Women Hoeing at Arlesey House, 1917 [Z49/495]
Sunday 2nd June 1918: Yesterday was Maiden’s Day in Luton, as members of the Women’s Land Army held a recruitment drive. A bit platform was built in front of the Town Hall, and the building was adorned by banners with slogans such as “Men in the field; women in the fields”. A contingent of land girls wearing smocks, breeches and leggings paraded into the town and took up positions behind the speakers on the platform. One of the speakers was a Miss Bedford, a land worker and member of the National Service Corps (made up mostly of teachers), who has been working for a long time at Manor Farm, Caddington. She described how she and her colleagues have worked in all weathers, and slept in a leaky barn until accommodation could be found for them. Their employer could not speak too highly of them. She said she wanted the “sporting girl” who “can keep her lips up when everything goes dead wrong”.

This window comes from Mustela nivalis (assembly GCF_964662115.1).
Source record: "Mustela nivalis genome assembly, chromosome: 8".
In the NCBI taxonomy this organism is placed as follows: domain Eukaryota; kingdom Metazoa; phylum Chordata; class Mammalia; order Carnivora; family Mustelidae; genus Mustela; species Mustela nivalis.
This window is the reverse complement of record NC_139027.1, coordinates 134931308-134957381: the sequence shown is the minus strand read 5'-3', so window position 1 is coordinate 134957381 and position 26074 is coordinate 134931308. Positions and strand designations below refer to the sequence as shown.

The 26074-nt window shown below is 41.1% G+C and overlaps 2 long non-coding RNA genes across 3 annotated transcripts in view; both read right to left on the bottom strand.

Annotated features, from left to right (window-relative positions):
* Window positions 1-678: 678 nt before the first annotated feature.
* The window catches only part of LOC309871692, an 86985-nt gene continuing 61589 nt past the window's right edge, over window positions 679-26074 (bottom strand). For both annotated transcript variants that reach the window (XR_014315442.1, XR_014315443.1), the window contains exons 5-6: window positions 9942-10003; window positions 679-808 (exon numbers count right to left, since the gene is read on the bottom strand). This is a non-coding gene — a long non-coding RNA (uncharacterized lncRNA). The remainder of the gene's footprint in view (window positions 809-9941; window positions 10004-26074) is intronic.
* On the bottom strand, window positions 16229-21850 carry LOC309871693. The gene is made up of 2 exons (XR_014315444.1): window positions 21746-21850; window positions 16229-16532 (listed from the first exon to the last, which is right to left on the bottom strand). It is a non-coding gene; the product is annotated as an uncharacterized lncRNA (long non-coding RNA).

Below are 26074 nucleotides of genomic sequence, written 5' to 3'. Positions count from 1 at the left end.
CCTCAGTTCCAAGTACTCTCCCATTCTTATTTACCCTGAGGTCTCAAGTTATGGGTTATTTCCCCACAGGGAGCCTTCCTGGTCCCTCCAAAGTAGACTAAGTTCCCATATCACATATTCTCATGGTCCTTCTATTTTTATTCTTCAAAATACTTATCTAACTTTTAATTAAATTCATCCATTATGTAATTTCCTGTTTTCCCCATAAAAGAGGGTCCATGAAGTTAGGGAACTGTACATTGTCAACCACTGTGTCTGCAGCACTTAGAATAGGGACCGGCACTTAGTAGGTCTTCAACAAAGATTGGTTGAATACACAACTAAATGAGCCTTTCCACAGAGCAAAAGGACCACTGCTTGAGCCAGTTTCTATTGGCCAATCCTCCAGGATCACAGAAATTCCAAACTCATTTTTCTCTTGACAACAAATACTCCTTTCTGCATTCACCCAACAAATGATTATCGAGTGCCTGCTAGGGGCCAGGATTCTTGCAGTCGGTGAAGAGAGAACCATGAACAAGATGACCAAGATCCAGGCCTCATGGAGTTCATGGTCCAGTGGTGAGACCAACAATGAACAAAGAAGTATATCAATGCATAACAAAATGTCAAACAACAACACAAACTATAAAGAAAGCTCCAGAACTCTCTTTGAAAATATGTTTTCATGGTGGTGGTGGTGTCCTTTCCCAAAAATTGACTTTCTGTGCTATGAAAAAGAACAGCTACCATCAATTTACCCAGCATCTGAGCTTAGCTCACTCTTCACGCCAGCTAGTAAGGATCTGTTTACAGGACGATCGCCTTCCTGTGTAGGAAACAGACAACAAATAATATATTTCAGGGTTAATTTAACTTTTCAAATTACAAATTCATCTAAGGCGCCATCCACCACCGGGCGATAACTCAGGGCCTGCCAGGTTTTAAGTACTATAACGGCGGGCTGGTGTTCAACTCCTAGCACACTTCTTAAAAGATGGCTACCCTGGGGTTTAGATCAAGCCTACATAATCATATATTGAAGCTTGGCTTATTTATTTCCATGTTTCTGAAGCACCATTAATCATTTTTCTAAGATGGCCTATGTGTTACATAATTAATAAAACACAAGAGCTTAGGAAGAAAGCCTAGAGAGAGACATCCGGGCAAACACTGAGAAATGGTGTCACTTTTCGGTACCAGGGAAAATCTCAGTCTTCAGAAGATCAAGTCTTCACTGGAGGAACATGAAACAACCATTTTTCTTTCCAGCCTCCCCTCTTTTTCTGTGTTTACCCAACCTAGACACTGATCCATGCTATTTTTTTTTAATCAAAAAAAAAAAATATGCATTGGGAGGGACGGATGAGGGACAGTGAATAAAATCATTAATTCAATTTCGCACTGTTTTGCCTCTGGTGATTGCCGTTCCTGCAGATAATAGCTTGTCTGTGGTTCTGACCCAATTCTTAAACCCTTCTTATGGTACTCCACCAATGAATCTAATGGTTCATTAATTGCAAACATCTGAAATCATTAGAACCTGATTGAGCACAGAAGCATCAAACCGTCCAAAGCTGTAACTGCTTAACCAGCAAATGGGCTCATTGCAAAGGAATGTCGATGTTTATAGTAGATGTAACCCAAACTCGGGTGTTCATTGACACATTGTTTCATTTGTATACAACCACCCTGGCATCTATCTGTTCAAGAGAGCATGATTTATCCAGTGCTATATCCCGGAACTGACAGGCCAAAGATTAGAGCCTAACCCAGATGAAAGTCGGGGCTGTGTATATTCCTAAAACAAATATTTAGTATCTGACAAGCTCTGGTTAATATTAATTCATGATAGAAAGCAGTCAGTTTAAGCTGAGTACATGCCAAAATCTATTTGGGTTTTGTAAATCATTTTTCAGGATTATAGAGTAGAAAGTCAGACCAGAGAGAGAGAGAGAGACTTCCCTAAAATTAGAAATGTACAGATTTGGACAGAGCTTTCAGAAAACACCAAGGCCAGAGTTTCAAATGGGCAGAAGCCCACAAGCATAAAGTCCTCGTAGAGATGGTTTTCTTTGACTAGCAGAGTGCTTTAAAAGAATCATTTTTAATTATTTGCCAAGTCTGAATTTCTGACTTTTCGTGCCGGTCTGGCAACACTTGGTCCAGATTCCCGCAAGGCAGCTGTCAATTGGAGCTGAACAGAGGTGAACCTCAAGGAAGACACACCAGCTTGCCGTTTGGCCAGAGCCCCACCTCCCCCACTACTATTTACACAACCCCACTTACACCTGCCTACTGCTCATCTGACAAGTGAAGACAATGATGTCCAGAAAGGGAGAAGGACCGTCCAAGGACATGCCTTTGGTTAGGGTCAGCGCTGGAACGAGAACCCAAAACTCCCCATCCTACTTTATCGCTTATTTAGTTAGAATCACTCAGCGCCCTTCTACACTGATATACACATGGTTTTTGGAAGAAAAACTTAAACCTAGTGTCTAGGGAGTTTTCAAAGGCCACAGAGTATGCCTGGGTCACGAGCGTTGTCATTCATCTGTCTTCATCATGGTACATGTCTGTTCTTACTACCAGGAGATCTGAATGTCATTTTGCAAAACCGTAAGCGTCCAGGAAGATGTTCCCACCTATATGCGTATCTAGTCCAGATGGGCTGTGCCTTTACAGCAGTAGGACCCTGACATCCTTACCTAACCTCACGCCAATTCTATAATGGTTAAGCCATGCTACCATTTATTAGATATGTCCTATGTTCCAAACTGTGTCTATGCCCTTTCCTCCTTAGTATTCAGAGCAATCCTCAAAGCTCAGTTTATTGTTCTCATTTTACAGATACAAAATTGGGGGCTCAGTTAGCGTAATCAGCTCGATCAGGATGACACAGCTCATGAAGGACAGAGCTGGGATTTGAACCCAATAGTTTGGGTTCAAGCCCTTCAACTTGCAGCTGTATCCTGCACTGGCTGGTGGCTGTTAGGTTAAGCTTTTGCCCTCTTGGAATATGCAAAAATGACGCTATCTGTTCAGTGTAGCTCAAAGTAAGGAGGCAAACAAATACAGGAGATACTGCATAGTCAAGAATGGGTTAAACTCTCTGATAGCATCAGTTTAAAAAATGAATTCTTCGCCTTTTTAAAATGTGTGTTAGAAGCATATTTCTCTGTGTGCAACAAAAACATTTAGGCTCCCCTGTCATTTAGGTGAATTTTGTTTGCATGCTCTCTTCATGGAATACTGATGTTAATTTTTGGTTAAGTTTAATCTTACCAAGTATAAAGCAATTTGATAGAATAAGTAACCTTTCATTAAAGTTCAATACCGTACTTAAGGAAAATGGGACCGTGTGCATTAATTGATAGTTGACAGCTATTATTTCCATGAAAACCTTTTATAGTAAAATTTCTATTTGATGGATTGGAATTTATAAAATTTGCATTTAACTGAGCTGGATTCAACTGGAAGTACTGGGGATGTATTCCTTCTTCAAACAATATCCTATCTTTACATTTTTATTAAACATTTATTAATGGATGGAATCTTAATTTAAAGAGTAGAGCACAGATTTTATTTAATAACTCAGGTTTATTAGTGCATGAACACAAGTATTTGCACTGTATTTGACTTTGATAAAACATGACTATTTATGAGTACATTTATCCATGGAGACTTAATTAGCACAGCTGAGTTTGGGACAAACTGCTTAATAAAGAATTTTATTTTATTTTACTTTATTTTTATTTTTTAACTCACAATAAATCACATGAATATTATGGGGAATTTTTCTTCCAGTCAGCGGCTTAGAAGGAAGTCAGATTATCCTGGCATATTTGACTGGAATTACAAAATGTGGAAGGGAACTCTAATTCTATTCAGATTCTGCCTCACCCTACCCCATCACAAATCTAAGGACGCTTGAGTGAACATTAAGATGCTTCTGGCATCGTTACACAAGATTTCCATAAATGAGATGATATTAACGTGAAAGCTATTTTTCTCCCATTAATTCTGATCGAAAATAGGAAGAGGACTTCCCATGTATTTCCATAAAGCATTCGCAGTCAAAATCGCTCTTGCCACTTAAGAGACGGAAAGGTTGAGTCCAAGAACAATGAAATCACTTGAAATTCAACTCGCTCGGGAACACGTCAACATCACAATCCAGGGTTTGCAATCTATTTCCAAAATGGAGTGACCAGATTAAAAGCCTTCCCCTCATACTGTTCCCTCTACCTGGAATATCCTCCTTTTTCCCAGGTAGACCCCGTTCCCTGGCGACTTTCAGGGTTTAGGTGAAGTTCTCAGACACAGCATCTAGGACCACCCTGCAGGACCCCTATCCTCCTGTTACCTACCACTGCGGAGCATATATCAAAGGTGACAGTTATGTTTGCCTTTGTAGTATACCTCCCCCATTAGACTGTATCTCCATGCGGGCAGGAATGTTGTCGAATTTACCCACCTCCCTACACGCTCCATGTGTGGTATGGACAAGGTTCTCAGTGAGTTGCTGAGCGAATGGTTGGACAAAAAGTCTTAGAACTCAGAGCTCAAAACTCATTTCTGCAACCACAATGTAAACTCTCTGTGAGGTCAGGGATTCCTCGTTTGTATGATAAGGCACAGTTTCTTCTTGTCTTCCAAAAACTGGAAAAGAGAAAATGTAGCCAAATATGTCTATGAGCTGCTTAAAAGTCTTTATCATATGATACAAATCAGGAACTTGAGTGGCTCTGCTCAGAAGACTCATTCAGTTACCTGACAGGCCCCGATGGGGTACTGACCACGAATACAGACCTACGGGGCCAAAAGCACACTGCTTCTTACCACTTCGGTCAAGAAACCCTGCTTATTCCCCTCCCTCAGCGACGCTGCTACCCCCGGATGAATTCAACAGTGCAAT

The committee formed to organise the event where keen to go one better than Bedford, where a similar demonstration was held a week ago. The Mayor told the crowd that at least 30,000 women were needed immediately due to the shortage of men on the farms. Lady Trustram Eve made it clear that the country depended on women to win the war. For every man who went to the trenches a women was needed here to do his work. England was now producing more food than ever, and this required more labourers. The men at the front must be fed! It was hard work with no place for the wrong sort of girl, but she believed Luton would turn out the right sort, able to do men’s work. They would have to get up early, and would get muddy and dirty, but it was a healthy life. Councillor Primett advised girls to try the work as “It is one way to get a husband. The young ladies who will take the best husbands will be those who have joined the Land Army”.
As a result of the event about sixty new recruits volunteered. This is considered a satisfactory number for a town like Luton.
Source: Luton News, 6th June 1918
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